Project Overview

Tyler Drive is an application for student transportation management made by Tyler Technology. The Inspection Builder is a set of web based configurations that is published to a tablet producing a bus area inspection checklist.

Tyler management wanted the Inspection Builder to conform to Tyler UI using Google Material Design style and update the feature set.

I was the sole designer on the project working remotely with a product owner who was the primary stakeholder.

The persona for this release was the implementation specialist, a Tyler employee who configures the software for the school district.

Design Goal

  • Expand features to save time and improve workflow
  • Transform original UI styling to Google Material Design to align with new Tyler branding


In the existing UI, the implementation specialists can not duplicate or edit existing templates.During research, this shortcoming surfaced as a huge pain point. Every school district could have large sets of inspections with subtle variations. This which would require creating the template multiple times. Also, the only way for the specialist to make a change was to make the question/defect inactive. The ability to edit, copy, delete were the specialist's top priorities. These features would drastically reduce workflow time and repetitive effort.

 Tyler Drive Original
Original template "Home." No ability to copy templates.
 Tyler Drive Original
Original template UI - "Add a Vehicle." This shows the vehicles that will use the checklist. There can be dozens of buses using a template.

Process

1. The stakeholder's presented a product tour of the template set-up process and the result on mobile.

2. I researched complex form editing patterns found in the marketplace.

3. To better understand template construction, I set up my own templates. I broke the UI into small parts to understand the input features and flow.


 

The template is created by manual input, adding groups, questions and defects which form an expanding tree. Items can be moved by clicking the up and down arrows.

 Tyler Drive
To understand how the UI worked, I broke it apart
 sketches
Putting pencil to paper helped map out a busy UI. I mapped out groups, their children and the required functions.

4. Next, I built a high fidelity prototype with Axure implementing Material Design concepts and presented it to the stakeholders to let them know the direction the design was taking.

5. Usability testing - collaborated with lead researcher on script; Conducted usuability study.

6. All totaled I did three full iterations each followed by a round of user testing. These studies were invaluable in learning the right thing to build. There were feedback loops with the stakeholders and other colleagues after each major build.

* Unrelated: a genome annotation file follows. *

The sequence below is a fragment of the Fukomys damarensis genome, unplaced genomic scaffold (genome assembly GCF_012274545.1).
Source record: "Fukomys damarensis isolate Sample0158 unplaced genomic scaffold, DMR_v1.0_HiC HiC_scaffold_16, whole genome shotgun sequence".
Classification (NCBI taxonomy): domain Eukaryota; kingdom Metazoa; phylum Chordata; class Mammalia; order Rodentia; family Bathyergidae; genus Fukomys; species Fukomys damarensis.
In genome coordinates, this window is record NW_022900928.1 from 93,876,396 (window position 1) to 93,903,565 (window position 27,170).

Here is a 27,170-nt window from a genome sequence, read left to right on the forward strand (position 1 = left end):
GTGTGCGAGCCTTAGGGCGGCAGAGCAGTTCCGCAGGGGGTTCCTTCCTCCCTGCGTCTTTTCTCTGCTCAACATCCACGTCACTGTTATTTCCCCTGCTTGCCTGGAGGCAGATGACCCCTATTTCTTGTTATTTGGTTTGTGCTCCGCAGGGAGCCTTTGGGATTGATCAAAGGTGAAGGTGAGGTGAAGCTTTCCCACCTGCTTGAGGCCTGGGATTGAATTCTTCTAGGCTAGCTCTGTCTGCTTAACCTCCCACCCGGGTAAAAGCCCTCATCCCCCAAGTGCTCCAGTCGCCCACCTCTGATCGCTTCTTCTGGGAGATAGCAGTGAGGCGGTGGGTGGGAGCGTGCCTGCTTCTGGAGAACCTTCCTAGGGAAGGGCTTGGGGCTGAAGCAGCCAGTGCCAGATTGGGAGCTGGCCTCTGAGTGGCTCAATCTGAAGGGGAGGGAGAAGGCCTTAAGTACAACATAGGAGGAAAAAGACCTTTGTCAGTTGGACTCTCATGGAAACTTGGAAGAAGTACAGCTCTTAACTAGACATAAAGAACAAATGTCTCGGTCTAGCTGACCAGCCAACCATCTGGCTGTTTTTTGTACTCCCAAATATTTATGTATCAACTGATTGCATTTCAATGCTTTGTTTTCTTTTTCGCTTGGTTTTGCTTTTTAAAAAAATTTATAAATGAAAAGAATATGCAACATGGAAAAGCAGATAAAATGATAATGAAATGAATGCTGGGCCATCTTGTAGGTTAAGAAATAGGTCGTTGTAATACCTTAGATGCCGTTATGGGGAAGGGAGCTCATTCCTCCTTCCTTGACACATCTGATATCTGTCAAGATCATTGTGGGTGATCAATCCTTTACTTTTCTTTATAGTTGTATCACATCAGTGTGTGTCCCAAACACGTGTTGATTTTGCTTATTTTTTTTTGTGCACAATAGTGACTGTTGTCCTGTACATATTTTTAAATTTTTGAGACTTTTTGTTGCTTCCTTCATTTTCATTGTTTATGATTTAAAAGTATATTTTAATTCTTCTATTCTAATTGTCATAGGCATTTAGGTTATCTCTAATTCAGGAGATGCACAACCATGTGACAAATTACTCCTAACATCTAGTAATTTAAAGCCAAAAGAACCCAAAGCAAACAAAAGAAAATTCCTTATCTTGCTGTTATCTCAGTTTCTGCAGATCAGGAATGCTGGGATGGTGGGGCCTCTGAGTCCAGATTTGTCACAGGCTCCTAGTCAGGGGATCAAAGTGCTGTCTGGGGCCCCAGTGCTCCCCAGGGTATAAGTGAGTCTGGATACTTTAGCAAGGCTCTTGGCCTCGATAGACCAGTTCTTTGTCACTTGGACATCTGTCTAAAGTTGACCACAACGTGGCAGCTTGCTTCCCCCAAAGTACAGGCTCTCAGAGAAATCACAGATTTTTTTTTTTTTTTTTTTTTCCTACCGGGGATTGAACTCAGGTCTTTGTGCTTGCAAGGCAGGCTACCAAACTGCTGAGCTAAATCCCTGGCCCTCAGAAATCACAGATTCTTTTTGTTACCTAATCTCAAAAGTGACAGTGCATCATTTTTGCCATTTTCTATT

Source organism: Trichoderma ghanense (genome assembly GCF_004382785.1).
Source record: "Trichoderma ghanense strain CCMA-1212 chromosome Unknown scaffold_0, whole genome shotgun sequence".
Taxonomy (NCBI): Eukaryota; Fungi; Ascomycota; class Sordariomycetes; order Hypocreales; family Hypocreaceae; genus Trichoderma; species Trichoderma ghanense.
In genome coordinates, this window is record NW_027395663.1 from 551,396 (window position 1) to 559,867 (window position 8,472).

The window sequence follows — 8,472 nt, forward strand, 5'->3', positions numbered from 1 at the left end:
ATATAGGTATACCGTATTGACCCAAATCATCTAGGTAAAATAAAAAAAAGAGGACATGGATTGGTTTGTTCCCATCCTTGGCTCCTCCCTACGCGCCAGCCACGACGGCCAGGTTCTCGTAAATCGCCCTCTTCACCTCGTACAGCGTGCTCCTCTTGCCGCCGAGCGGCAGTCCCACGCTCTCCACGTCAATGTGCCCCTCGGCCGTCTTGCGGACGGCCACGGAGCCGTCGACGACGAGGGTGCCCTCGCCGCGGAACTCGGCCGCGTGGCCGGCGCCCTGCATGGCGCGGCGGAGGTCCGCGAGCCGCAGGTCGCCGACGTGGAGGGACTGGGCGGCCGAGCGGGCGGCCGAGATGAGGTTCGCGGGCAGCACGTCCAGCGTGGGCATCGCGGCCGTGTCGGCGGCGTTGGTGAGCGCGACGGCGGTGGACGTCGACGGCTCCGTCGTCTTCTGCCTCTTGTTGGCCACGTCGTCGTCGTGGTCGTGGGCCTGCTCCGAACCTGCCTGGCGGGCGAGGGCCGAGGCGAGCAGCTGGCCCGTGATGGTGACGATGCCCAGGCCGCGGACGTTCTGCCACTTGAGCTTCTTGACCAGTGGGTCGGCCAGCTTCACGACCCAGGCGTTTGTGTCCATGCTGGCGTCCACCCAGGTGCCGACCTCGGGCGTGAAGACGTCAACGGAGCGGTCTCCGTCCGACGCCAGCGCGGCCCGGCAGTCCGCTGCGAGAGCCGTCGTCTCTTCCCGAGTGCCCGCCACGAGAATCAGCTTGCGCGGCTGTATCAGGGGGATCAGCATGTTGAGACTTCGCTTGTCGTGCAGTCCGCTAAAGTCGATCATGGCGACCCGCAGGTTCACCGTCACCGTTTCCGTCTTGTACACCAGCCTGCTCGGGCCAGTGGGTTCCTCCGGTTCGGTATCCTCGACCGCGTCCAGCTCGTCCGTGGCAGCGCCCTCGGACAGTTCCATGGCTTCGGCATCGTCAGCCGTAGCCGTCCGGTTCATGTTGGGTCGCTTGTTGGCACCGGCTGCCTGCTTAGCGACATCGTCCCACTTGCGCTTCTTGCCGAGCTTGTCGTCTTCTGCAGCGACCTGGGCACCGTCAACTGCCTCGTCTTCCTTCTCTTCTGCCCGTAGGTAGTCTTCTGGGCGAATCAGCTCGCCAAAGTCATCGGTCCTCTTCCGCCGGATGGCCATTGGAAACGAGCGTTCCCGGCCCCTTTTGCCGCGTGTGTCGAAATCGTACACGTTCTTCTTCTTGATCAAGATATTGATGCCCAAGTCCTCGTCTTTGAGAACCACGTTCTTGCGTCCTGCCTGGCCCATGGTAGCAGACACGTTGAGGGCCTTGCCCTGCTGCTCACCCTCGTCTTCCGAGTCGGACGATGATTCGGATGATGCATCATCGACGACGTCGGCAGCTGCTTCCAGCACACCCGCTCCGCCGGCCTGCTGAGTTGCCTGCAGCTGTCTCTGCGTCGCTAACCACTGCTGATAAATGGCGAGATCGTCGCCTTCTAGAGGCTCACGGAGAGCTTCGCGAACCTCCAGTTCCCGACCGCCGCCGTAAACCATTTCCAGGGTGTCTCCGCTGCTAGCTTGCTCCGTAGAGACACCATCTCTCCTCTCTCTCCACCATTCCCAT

Challenges

  • Low availability of stakeholders that were engaged elsewhere
  • Limited access to recruitment for research
  • Low number of participants for research
  • Each form input had 1-3 actions that needed to remain available as features

Study Overview

The persona for this release was the implementation specialist. With that in mind, three implementation specialists were recruited. I conducted brief interviews to understand how they use the templates and their experience level.

The study was conducted remotely using Go To Meeting. Working from a script, the participants were given 5 situational tasks of setting up a new template for a tire inspection. The study also included a qualitative ranking of the UI and short conversational feedback.
( Test script pdf)

I learned with the first round of testing the that form building prototype needed to be able to respond to any type of input and not be dependent on keywords as each participant had a unique way of establishing category hierarchy.

What We Were Looking For

  • Can users navigate to the templates in the new design?
  • Do the users understand how to create a template?
  • Is the language clear?
  • Does the flow of the UI work well?
  • Can the user discover the new features?

UX Solution

The new homepage gives the user the ability to edit, copy and delete a template. The design implements familiar iconography and patterns found in Material Design.

template home
New template "Home" UI. Users can copy, edit and delete existing templates
 

Since long forms are cumbersome for the user, I broke down the UI into smaller tasks.

template home
"Configure" now separated from the form body.
add vehicle
New UI for "Add a Vehicle." A separate space in the flow for all the vehicles which will be using the template
 
The "Design" section is where the action happens. The result below reflects I learned in the previous studies:
  • Present default form group immediately. Use clear, accessible inputs
  • A floating toolbar eliminates repetitive controls and is available anywhere the user scrolls down the page
  • Input functions can be discovered on hover - a familiar pattern in Material Design

form defaults
The new template UI. The first default group is automatically presented.
New inspection sections are added with floating toolbar made wider to improve speed.
Input functions are conveniently available, clicking into the input.
 

Outcome

  • Multiple studies informed design choices and allowed for the user to have a voice in the outcome
  • The impact of this work helped stakeholders visualize the next generation of the UI

The project is under review, work in progress.

Next Project: Tyler Atlas

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